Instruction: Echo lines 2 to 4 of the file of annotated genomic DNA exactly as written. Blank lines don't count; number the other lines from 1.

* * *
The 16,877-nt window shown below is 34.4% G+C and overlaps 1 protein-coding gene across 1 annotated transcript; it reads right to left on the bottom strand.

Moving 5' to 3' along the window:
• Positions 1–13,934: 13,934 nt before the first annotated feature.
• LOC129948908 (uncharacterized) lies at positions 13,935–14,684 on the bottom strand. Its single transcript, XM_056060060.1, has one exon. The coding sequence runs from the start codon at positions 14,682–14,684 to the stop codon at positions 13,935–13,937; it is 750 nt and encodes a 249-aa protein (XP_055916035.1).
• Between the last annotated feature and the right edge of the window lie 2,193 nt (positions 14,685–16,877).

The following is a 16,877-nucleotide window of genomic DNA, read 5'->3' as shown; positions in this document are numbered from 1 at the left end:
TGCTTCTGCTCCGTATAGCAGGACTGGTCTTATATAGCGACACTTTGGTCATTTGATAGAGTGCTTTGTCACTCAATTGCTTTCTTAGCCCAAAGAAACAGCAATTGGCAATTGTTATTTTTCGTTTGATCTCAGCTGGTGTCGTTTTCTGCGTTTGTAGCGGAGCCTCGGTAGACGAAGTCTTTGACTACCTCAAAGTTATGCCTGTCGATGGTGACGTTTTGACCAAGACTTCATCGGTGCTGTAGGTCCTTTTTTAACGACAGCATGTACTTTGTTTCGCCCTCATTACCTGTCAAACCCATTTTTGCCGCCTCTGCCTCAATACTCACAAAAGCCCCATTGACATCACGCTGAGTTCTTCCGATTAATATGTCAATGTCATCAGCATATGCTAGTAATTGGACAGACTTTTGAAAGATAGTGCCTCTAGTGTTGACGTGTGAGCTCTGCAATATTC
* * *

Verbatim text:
Moving 5' to 3' along the window:
• Positions 1–13,934: 13,934 nt before the first annotated feature.
• LOC129948908 (uncharacterized) lies at positions 13,935–14,684 on the bottom strand. Its single transcript, XM_056060060.1, has one exon. The coding sequence runs from the start codon at positions 14,682–14,684 to the stop codon at positions 13,935–13,937; it is 750 nt and encodes a 249-aa protein (XP_055916035.1).